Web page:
Rosicrucianism and Alchemy are both allegories constructed by these working democratic minds, and in the alchemical symbolism we can trace the exact degrees of initiation through which the man, still under the great race delusion of progress, must pass before he realizes that his real self is the same yesterday, to-day and forever.

It is true in a sense that this treasure of all sages, this knowledge of Being which all mystics seek, forms itself vehicles in time and space in which it carries out the imaginations which spring from the relative side of absolute consciousness, and it is interesting to trace the different degrees of attainment.

Alchemical symbolism is mainly the symbolism of distillation.

To take a simple process, let us imagine that we desire to obtain the white and the red tinctures from honey. The alchemist would put the honey in the cucurbite of an alembic. Placing it over a gentle heat be would drive the essential part of the spirit into the bead or beak of the alembic, whence it would pass as steam into the neck of the receiver end become liquid once more as it cooled. This liquid was the white tincture, or spirit of honey mixed with water. This is the symbol of that concentration and meditation whereby the mind of man becomes subtilized and fit to perceive philosophical impressions. The white tincture is the symbol of light and wisdom.

But to obtain the red tincture of power a far more complicated process had to be performed. It consisted mainly of pouring back the distilled spirit upon the black dead-head that had been left as residue in the cucurbite and by the exercise of great care and the addition of certain matters acting upon the mixture in such a way that finally the whole of the original matter .was distilled and no black dead-bead remained and a wonderful red tincture was the result of the transmutation of the black nature.

This symbolical process involves the passing through definite stages of progress in the world of changing life. Let us imagine it carried out to its logical conclusion upon our own earth. We know that the mineral kingdom is the state in which form lasts for infinite ages and can stand great heat and cold without destruction. We know that the giants of the vegetable kingdom last many hundreds of years, but although the process of their growth and decay it prolonged they are not capable of resisting fire or of existing in the frozen zone. We know that certain animals, such as elephants, tortoises and parrots, live for very long periods of time. All these creatures have greater tenacity of existence in the forms or vehicles of life than the human creature.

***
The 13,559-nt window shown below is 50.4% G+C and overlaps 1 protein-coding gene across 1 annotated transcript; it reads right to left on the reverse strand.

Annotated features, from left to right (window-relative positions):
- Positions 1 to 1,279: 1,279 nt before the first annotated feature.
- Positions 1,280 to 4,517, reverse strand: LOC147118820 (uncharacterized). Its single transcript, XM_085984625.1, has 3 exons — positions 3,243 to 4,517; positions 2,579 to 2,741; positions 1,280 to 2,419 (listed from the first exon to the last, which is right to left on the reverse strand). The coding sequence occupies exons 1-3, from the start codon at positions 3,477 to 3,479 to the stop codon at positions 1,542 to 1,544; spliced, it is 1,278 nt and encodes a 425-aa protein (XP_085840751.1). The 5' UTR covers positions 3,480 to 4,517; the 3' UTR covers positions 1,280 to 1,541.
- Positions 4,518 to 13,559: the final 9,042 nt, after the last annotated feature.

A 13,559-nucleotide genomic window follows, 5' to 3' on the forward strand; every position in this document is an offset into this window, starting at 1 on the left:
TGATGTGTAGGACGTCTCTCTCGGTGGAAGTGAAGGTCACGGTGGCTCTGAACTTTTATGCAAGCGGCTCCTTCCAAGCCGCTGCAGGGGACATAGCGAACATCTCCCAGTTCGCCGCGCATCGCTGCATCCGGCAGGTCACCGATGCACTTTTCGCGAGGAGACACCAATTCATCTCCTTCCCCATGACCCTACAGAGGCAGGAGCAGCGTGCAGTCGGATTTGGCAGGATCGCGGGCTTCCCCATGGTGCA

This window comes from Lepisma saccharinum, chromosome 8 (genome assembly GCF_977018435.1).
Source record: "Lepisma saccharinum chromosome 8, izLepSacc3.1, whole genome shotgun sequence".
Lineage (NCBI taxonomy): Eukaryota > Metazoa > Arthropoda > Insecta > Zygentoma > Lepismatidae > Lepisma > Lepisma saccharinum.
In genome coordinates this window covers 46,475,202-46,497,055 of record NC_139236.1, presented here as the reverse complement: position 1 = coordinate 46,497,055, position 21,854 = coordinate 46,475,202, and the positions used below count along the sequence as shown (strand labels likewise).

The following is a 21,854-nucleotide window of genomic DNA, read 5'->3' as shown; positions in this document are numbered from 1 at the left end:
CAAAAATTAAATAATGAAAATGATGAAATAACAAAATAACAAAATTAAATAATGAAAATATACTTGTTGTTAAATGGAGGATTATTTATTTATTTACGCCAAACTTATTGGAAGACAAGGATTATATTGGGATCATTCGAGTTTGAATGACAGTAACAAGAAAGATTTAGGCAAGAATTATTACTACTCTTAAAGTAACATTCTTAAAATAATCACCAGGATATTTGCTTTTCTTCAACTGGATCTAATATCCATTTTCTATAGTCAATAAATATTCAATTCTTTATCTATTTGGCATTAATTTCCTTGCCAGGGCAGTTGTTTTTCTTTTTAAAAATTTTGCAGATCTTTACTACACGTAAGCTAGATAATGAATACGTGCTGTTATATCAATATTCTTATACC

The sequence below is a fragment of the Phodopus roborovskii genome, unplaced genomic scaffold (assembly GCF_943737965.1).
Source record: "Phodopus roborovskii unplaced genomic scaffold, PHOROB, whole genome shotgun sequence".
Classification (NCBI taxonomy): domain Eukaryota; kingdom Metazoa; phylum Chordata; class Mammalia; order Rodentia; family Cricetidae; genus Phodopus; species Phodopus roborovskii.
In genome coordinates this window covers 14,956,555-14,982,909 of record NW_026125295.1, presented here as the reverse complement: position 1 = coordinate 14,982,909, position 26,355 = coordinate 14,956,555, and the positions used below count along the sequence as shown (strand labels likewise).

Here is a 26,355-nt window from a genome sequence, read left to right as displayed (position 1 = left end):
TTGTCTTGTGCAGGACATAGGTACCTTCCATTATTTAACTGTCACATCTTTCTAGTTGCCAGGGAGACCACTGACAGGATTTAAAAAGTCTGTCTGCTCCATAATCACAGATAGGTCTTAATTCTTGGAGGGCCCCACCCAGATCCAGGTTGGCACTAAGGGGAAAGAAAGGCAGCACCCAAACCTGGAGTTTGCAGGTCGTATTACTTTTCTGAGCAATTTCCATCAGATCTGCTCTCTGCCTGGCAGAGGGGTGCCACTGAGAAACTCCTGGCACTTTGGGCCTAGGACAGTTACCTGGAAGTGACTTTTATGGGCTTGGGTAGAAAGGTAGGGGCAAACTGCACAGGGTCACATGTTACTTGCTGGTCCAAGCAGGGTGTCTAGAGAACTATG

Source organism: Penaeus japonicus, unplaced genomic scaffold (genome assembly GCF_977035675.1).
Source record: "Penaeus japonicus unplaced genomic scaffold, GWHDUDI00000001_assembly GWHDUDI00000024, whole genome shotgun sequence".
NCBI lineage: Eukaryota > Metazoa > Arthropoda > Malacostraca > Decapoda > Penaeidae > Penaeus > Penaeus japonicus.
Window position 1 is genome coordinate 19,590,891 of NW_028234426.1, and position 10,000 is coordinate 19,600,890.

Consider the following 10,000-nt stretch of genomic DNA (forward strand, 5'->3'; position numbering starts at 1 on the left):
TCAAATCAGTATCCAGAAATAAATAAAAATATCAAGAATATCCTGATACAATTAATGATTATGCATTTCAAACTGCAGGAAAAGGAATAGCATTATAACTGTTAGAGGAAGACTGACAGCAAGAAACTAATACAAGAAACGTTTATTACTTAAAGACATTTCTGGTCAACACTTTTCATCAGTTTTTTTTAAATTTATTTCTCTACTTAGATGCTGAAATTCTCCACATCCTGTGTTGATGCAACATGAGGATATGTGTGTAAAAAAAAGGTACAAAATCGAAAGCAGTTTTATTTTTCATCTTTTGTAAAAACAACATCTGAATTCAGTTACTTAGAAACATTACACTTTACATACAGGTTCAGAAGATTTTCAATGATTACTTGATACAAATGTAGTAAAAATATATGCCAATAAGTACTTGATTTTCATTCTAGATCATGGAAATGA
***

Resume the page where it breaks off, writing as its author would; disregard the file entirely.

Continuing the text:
It is also plain that as the earth becomes more and more subject to violent change, when the great floods and the ice and the burnings visit it, in its old age conscious life must exist in more enduring but 1ess complex, sensitive, visible forms than it does at present. Now consciousness of Being is the name we give to the white tincture which the adept distils from his human form in the alembic of the mind. It is brought about by the fire of imagined emotion and devotion under the stress of intense concentration. To focus thought has the same effect as to focus sunlight. It becomes & force analogous to heat. It is, in a word, emotion evoked by the skill of the sage. In this fire the Adept raises his consciousness until it is separate from the gross body, and no longer aware of the objective world. Passing through the gate of dreams it enters the subjective world and lives in its own brightness. Here it learns that it can create infinite visions and glories, and here the saints rejoice, each in his own heaven. Here finally the sage perceives his own divinity and is united to his God. This is the white initiation in the eyes of the Rosicrucian doctors, and according to the scriptures of the alchemists the sage has gained the white tincture. The objective world only remains in his consciousness as blackness and ignorance and death. In his divine nature he seeks to redeem the dark world, to draw it up into the divine nature and make it perfect. His vision can now show him a world in which man can no longer exist in material human form. His own desire for wisdom has drawn up the human element out of the visible or objective state. He is no longer merely a man in a human body because his subtle body has possessed itself of the characteristic human faculty of self-conscious comparison, the origin of wit, laughter and criticism.